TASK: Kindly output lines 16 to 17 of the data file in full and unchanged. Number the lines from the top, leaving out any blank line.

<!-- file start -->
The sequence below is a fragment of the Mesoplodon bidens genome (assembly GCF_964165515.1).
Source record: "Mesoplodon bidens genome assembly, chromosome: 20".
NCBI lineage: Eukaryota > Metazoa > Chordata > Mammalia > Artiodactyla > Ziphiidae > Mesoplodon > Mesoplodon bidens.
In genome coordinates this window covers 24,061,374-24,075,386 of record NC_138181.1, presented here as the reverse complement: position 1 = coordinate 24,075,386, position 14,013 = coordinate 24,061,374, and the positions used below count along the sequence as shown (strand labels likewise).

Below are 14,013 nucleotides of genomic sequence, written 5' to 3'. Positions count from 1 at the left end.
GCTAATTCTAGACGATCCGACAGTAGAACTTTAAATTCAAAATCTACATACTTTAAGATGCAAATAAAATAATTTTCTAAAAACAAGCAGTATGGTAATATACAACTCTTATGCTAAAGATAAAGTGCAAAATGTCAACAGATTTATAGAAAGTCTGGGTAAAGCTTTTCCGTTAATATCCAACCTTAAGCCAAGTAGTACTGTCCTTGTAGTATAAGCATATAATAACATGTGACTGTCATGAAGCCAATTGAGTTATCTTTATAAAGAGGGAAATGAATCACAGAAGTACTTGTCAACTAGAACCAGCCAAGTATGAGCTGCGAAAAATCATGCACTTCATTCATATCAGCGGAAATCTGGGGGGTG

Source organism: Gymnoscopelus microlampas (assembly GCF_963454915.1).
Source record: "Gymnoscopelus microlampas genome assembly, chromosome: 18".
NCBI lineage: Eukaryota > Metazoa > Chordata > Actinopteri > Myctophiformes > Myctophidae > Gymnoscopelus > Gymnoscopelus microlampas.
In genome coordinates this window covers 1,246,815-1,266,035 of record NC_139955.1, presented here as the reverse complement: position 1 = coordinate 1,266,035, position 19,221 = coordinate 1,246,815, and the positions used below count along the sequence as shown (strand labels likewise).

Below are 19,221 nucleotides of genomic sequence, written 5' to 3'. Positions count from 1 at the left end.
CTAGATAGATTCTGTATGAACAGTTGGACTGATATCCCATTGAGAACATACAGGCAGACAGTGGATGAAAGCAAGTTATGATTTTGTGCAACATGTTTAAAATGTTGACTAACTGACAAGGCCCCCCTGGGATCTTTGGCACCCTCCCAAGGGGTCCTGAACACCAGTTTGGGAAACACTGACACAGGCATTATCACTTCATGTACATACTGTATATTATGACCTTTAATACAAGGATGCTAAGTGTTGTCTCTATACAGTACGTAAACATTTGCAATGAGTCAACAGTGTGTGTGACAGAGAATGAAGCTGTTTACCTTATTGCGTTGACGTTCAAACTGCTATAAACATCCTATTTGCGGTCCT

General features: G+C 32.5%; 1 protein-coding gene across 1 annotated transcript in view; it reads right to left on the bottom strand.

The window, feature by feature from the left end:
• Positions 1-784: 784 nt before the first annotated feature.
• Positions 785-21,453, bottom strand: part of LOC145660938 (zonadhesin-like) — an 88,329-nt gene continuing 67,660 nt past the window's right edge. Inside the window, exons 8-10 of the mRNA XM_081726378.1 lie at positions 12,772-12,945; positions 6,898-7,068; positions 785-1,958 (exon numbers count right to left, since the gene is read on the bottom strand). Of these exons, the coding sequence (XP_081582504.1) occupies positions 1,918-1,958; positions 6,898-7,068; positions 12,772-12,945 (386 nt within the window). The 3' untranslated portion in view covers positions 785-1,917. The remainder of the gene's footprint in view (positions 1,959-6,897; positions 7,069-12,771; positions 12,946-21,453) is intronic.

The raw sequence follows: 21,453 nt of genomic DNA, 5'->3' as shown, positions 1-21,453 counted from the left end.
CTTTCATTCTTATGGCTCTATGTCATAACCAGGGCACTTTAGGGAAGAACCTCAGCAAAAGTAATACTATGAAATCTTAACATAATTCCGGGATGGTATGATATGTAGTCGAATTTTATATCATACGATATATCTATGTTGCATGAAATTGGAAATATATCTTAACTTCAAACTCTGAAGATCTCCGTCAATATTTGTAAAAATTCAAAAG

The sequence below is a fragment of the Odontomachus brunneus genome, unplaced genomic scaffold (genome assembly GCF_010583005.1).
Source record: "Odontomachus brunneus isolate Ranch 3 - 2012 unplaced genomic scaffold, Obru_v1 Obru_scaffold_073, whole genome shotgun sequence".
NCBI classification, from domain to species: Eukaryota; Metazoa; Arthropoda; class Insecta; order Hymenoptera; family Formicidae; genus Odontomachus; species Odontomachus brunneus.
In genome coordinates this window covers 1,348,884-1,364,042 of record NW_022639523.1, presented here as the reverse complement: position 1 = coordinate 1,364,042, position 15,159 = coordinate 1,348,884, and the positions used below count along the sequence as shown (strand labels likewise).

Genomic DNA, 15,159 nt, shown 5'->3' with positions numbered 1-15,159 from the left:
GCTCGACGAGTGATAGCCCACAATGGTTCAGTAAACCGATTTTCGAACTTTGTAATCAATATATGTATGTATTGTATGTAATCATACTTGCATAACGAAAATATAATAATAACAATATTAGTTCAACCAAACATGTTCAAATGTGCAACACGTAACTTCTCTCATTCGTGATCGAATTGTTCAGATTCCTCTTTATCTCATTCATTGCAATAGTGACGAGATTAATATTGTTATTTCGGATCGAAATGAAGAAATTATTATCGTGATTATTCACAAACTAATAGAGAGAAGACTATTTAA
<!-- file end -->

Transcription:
• Positions 785-21,453, bottom strand: part of LOC145660938 (zonadhesin-like) — an 88,329-nt gene continuing 67,660 nt past the window's right edge. Inside the window, exons 8-10 of the mRNA XM_081726378.1 lie at positions 12,772-12,945; positions 6,898-7,068; positions 785-1,958 (exon numbers count right to left, since the gene is read on the bottom strand). Of these exons, the coding sequence (XP_081582504.1) occupies positions 1,918-1,958; positions 6,898-7,068; positions 12,772-12,945 (386 nt within the window). The 3' untranslated portion in view covers positions 785-1,917. The remainder of the gene's footprint in view (positions 1,959-6,897; positions 7,069-12,771; positions 12,946-21,453) is intronic.

The raw sequence follows: 21,453 nt of genomic DNA, 5'->3' as shown, positions 1-21,453 counted from the left end.